Rare sea turtles released into wild after rehab at IMMS

Rare sea turtles released into wild after rehab at IMMS

PASS CHRISTIAN, MS (WLOX) - Right now, some endangered sea turtles are enjoying a second chance at life.

It was a big send off Saturday morning in Pass Christian as the eight Kemp’s ridley sea turtles were released back to their natural habitat into the Mississippi Gulf Coast.

The sea turtles were eager to say hello to life back in the waters as those on land bid farewell.

“It was a perfect day. It really was, and those turtles looked like they were glad to get out of here too," said Mayor Chipper McDermott.

“The turtle seemed like really ready to get back out in the water, and we had to give it a little push so it could go run out with its friends," said Amelia Weatherly, who participated in the release.

The endangered sea turtles were caught on fishing hooks by anglers. Those anglers fortunately called the stranding hotline so the turtles could be rescued and rehabilitated by the Institute for Marine Mammal Studies.

“We sometimes have anglers who try to remove the hooks on their own, and they think that they’re doing the right thing, but what they’re really doing is causing a lot of damage inside the mouth. ... But in the hands of somebody who’s trained in hook removals and in the hands of our veterinarian Dr. Deborah Moore, these animals have a very good chance of survival," said IMMS behavioral ecologist Mystera Samuelson.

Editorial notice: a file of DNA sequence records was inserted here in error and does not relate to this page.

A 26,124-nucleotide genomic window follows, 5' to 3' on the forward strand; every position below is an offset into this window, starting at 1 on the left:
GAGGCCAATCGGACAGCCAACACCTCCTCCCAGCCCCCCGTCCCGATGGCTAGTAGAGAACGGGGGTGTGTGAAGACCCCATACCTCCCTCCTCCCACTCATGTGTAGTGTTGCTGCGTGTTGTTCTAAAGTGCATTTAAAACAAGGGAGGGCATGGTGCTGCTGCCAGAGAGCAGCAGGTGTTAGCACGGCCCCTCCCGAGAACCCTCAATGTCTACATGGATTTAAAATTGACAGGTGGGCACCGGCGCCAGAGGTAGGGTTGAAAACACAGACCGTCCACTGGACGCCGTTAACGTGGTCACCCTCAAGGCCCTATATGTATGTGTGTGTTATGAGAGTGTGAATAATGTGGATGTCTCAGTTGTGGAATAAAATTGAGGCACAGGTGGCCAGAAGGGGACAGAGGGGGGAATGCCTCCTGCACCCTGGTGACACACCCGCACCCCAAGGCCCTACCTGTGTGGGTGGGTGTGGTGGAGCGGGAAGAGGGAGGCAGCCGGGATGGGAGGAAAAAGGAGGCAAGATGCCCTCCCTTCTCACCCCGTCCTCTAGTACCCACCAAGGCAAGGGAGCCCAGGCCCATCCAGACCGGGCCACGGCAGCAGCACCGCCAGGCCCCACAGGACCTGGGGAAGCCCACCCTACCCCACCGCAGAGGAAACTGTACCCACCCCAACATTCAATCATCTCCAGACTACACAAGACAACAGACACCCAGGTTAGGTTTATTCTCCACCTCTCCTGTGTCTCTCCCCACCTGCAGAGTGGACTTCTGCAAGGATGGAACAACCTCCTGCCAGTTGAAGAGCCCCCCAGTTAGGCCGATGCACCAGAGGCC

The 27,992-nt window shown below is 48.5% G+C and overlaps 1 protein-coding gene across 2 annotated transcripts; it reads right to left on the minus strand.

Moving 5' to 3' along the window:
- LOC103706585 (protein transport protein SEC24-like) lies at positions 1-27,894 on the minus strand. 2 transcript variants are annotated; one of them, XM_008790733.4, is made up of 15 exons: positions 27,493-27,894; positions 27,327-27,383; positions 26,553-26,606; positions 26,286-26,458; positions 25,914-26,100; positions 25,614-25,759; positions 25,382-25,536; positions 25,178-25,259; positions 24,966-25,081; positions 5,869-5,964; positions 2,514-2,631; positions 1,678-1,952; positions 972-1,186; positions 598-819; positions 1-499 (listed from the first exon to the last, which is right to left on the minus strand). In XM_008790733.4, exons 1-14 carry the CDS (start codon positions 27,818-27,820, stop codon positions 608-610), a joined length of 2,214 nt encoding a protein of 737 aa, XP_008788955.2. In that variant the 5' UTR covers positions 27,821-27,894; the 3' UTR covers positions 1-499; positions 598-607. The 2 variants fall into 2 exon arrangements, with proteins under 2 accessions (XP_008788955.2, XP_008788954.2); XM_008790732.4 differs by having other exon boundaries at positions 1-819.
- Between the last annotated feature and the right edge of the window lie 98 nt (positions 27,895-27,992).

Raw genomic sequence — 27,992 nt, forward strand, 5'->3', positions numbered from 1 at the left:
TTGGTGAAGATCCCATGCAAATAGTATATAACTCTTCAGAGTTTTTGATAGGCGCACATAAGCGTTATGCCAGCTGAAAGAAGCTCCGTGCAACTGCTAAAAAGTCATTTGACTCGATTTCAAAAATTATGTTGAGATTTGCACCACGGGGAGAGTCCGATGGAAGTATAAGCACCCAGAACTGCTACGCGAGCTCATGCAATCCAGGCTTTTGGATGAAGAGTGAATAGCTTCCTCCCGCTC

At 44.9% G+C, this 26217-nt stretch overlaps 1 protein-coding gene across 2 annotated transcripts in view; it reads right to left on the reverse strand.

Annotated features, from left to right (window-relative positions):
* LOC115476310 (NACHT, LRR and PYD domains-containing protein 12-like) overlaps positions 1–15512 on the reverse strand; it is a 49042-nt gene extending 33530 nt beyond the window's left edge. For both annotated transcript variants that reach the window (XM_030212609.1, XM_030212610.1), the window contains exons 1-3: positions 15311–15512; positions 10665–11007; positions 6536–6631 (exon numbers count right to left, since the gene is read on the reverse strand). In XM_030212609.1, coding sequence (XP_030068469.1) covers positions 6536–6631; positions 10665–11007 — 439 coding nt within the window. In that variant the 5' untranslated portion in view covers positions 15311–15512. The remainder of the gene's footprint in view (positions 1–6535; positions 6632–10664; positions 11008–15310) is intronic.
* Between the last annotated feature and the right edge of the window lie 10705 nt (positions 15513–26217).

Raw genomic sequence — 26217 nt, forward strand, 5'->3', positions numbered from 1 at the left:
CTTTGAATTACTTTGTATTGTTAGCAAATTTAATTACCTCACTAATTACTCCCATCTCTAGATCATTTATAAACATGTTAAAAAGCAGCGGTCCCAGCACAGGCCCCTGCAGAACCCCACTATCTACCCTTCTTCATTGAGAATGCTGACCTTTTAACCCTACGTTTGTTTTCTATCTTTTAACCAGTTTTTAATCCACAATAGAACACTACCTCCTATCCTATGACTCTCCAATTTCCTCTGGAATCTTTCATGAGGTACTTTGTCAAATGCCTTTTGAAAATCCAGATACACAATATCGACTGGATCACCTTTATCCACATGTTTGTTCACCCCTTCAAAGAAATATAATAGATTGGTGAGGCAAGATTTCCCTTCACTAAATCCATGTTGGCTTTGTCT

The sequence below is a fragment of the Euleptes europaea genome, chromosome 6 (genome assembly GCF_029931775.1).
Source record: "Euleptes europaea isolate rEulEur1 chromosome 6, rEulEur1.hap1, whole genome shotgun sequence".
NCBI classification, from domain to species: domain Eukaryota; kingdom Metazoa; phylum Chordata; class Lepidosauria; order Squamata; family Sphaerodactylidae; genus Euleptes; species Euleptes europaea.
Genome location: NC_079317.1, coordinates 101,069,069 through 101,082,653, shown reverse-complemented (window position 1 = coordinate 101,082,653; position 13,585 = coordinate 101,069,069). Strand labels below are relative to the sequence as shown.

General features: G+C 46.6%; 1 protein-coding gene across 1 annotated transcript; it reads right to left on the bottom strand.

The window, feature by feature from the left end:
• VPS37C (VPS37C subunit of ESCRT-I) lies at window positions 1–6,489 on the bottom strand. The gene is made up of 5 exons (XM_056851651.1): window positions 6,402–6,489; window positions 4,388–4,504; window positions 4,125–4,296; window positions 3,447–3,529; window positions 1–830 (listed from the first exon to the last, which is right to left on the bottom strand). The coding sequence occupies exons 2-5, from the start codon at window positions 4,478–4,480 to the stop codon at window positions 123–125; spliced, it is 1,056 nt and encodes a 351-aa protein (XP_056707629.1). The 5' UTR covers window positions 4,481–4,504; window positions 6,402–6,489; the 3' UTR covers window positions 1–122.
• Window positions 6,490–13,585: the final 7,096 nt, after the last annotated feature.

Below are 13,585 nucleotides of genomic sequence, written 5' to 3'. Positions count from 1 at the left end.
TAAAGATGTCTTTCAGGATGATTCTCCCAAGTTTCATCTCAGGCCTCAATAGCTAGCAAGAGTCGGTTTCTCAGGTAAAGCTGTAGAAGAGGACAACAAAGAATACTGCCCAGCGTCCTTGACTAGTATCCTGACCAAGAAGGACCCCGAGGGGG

In fact, Samuelson said that rate is at 100 percent. That’s a 100 percent chance for a healthy comeback for the turtles made possible by the community.

“That’s really important to us to bring the community back together for the release, to see why it’s important to call us and to see these efforts kind of come to fruition and be a part of the happy ending and the sad beginning of the story,” Samuelson said.

This is the third community release IMMS has done this year, adding up to around two dozen sea turtles gaining a second chance at life.

Those who incidentally hook a sea turtle should call the IMMS stranding hotline at 1-888-SOS-DOLPHIN.

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